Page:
Fugitive nephew of Sean Quinn is made bankrupt
The fugitive nephew of bankrupt Ulster businessman Sean Quinn has become the second member of the Quinn family to be made bankrupt by the former Anglo Irish Bank.
Peter Darragh Quinn, who faces immediate arrest in the Republic after being found in contempt of court orders not to interfere with the Quinn family's international property group (IPG), has been made bankrupt in Belfast.
The joint liquidators of the Irish Bank Resolution Corporation (IBRC), formerly known as Anglo, obtained the bankruptcy order against the Co Fermanagh man on September 8.
The dissolved bank petitioned the Belfast court last June on foot of a mammoth €145m (£114m) judgment it had obtained against Mr Quinn in the Commercial Court in Dublin last year.
The granting of the bankruptcy petition will allow the IBRC to pursue any assets held by Peter Darragh Quinn who was previously ordered – along with other members of the Quinn family – not to reduce them below €50m (£40m).
Mr Quinn, with an address at Sessiah East, Innishmore, Lisbellaw, was adjudicated a bankrupt after he failed to comply with a statutory order to repay the debt to the IBRC.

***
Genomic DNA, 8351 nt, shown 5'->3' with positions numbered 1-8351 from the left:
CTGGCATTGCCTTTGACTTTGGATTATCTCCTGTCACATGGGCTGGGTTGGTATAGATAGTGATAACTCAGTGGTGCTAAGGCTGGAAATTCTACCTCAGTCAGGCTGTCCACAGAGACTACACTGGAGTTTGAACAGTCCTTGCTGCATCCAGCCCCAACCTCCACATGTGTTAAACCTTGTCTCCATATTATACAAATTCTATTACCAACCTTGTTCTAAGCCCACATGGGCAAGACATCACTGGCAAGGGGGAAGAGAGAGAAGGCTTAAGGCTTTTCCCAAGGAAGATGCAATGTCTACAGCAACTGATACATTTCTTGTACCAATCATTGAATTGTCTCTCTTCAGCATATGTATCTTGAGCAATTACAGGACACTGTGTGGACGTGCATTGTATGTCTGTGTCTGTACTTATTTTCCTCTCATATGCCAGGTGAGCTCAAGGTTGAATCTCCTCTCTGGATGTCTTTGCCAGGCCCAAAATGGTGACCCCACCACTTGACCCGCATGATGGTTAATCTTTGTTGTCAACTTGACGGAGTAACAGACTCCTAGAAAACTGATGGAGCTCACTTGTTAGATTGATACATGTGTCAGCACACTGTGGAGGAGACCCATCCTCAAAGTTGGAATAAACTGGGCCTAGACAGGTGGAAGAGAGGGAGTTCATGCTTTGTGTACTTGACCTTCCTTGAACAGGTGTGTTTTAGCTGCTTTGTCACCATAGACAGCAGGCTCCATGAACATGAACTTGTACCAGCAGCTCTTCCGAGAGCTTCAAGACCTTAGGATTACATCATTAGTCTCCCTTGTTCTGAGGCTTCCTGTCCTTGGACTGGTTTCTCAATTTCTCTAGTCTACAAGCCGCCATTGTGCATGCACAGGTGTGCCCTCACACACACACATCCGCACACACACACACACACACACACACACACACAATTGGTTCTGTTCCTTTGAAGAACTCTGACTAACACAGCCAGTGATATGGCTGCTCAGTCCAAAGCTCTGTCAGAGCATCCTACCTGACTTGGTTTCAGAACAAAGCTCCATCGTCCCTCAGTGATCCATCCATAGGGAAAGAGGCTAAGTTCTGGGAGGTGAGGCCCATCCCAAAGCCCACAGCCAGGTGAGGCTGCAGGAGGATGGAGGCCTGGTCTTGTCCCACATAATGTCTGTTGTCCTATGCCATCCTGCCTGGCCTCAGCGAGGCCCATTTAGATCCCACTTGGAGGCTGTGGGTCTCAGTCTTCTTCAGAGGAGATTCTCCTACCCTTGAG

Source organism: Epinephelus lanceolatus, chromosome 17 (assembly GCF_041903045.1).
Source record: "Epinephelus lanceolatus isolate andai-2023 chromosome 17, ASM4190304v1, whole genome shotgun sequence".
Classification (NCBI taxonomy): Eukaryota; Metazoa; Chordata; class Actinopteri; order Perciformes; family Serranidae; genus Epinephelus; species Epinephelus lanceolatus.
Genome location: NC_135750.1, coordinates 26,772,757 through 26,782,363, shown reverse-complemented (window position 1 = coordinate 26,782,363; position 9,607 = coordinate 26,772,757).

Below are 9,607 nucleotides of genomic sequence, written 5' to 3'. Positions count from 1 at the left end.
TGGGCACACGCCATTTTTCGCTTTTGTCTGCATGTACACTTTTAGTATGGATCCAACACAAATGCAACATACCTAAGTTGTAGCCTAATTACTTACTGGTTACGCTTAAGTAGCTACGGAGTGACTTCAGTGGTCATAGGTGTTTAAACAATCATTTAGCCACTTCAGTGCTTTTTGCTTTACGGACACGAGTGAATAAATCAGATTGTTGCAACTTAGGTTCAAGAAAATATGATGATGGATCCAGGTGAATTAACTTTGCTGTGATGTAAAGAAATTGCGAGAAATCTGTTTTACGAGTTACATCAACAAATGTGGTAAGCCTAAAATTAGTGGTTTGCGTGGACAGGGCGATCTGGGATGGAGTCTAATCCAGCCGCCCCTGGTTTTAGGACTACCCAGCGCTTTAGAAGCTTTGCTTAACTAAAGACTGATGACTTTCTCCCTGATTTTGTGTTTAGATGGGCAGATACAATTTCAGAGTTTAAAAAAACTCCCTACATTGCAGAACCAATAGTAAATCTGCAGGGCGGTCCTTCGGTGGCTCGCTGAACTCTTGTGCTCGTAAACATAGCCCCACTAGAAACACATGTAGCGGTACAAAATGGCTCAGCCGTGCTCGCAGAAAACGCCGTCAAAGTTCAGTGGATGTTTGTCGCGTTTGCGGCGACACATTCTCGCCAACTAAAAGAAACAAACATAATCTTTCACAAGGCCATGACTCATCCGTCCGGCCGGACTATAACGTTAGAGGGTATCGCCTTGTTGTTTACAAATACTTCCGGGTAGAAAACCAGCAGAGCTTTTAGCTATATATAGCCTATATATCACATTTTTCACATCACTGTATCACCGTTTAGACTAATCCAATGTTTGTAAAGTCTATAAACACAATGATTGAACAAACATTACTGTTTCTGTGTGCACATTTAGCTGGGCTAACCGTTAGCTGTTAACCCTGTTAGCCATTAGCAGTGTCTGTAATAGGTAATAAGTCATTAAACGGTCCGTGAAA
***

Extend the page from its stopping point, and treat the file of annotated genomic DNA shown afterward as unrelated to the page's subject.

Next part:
The $188m (£115m) Peter Darragh Quinn was ordered to pay the bank represents the "lost value" of the Kutuzoff Tower in Moscow, previously described as the family's most valuable asset. The Fermanagh businessman fled the jurisdiction two years ago after the High Court found that he, his uncle Sean Quinn snr and his cousin Sean Quinn jnr, were in contempt of court. The former head of the IPG remains the subject of an arrest warrant and faces a three-month jail sentence if he crosses the border.
But he cannot be extradited back to the Republic because the sentence related to a civil rather than criminal law matter.
Peter Darragh Quinn previously indicated that he is appealing the contempt finding to the European Court of Human Rights.
Mr Quinn snr was released from Dublin's Mountjoy prison in January 2013 after serving a nine week jail term. Sean Quinn Jnr had earlier served three months and purged his contempt last December when he secured a €210,000 (£166,000) loan charged against his Dublin home.